Number 10 doesn’t deny this, Mrs May didn’t deny it when we asked her in the press conference today, nor did she reject the idea that the bill could be as high as 60 billion euros.

If she has actually given those private reassurances though, there’s not much evidence the other EU leaders believe her or think it’s enough.

But if she is to make that case more forcefully she has big political problems at home.

Read Laura’s blog


She said the two sides were within “touching distance” of a deal on other issues – particularly on citizens‘ rights.

“I am ambitious and positive for Britain’s future and for these negotiations but I know we still have some way to go,” she said.

The UK is due to leave the EU in March 2019, following last year‘s referendum result.

It had hoped to move onto phase two of negotiations – covering future trade arrangements – after this week‘s summit.

But EU leaders took just 90 seconds to officially conclude that not enough progress has been made on the issues of citizens‘ rights, the UK’s financial obligation and the border in Northern Ireland, but “internal preparations” would begin for phase two.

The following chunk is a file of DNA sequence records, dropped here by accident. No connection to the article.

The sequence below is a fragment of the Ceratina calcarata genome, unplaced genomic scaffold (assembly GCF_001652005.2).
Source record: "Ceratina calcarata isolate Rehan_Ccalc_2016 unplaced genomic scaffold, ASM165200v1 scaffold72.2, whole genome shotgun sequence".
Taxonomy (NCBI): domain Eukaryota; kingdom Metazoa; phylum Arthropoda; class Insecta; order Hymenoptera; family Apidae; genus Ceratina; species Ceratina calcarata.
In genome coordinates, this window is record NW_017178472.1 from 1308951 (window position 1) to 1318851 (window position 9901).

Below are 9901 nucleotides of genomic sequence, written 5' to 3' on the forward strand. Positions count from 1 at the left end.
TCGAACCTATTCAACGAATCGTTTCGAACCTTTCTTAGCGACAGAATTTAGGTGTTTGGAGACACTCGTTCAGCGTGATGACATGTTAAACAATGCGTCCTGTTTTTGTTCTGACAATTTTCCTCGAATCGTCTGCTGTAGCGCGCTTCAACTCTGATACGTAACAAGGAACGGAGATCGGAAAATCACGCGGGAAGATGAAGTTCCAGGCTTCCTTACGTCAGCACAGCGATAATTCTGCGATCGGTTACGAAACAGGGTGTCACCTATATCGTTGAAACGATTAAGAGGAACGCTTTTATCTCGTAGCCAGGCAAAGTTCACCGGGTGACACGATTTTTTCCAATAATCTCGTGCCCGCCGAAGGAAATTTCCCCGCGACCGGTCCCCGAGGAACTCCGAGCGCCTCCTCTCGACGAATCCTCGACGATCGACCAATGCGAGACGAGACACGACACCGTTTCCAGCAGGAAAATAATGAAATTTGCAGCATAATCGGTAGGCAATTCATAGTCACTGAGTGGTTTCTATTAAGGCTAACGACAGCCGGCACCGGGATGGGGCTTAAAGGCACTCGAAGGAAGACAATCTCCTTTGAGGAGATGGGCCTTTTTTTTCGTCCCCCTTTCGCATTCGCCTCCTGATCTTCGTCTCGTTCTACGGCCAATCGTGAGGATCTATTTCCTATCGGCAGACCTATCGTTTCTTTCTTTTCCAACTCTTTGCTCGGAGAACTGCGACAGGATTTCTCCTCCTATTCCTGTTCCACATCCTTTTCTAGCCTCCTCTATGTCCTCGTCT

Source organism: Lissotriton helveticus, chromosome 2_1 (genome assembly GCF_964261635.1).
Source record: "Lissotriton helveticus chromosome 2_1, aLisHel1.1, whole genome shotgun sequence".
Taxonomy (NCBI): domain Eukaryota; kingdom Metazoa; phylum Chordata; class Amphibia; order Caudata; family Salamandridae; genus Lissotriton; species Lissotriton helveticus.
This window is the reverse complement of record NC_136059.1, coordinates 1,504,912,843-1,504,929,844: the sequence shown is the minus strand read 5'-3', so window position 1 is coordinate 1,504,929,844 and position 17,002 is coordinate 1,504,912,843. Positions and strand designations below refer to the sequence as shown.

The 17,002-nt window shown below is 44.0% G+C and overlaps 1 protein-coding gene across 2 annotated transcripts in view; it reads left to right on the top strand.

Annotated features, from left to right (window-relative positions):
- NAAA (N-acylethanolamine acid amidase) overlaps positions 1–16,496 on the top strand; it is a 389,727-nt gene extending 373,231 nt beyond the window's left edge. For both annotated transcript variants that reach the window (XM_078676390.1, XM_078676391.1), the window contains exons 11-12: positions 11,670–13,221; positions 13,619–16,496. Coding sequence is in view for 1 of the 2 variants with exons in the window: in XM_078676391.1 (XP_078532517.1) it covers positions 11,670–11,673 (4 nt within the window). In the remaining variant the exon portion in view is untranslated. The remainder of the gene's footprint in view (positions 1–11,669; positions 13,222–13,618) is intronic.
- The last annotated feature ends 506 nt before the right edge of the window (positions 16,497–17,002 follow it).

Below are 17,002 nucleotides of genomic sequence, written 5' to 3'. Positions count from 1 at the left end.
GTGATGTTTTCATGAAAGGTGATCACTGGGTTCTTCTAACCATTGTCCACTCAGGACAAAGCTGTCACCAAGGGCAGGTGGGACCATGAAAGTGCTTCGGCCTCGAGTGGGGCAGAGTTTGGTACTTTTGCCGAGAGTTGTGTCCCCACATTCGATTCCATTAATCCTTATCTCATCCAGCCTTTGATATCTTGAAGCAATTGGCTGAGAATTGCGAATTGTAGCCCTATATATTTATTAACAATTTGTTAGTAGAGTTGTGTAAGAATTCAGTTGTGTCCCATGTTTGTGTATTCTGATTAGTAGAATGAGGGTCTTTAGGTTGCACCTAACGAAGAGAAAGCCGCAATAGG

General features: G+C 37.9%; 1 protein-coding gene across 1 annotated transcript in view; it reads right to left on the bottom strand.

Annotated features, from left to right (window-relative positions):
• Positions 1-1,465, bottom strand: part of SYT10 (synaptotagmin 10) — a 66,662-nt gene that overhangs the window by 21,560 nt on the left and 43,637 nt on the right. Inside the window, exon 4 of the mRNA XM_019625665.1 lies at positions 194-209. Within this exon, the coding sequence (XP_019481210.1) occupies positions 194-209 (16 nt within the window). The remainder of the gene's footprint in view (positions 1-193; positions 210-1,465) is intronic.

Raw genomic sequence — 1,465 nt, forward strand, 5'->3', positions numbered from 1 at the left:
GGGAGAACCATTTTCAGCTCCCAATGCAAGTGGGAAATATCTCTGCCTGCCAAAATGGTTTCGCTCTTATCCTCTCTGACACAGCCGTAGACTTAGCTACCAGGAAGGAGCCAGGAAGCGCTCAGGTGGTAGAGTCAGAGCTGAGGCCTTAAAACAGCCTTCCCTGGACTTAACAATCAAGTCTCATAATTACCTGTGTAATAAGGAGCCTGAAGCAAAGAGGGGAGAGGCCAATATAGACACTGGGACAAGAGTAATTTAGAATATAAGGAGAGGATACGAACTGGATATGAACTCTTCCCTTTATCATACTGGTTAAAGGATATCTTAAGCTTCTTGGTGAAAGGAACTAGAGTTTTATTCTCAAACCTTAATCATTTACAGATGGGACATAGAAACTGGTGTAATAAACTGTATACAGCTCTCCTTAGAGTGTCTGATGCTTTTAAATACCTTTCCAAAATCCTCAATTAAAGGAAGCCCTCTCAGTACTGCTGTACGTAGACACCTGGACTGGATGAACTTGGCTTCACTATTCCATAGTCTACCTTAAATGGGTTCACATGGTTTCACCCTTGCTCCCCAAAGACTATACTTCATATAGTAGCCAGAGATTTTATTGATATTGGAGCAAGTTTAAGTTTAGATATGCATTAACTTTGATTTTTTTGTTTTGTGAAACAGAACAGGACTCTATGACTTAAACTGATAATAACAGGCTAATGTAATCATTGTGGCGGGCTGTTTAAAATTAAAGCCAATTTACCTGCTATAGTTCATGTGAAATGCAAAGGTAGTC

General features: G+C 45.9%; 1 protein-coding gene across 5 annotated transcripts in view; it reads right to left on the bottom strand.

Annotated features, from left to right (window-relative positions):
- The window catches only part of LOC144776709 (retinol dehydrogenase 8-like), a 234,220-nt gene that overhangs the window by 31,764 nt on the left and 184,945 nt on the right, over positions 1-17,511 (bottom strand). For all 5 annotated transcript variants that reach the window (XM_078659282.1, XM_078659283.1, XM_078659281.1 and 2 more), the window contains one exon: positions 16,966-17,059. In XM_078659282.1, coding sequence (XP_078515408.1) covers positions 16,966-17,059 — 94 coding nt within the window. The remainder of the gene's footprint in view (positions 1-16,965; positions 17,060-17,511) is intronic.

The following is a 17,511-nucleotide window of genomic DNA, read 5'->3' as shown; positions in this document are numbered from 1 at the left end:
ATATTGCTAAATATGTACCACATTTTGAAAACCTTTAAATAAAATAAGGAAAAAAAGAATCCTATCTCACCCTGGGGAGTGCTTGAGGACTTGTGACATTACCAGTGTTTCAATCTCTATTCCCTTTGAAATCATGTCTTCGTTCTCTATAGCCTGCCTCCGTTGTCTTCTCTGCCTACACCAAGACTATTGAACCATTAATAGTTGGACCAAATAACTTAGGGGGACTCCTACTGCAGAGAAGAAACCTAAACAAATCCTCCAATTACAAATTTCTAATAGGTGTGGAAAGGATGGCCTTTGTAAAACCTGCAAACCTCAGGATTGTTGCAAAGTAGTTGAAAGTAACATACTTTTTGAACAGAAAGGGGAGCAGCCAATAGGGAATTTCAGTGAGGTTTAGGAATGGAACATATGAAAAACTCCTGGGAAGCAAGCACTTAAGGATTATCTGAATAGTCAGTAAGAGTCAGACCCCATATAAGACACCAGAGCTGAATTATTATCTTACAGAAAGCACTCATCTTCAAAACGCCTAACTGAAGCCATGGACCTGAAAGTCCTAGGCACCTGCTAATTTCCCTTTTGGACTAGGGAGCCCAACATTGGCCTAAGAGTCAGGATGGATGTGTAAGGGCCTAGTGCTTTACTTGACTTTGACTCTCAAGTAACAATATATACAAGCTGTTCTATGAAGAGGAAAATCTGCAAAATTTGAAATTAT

The prime minister made a personal appeal to her 27 EU counterparts at a working dinner on Thursday night, telling them that “we must work together to get to an outcome that we can stand behind and defend to our people“.

BBC Europe editor Katya Adler said all EU leaders knew Mrs May was in a politically difficult situation and did not want her to go home empty-handed, so had promised they would start talking about trade and transition deals among themselves, as early as Monday.

German Chancellor Angela Merkel said there were “encouraging” signs of progress in Brexit negotiations and the process was progressing “step by step”.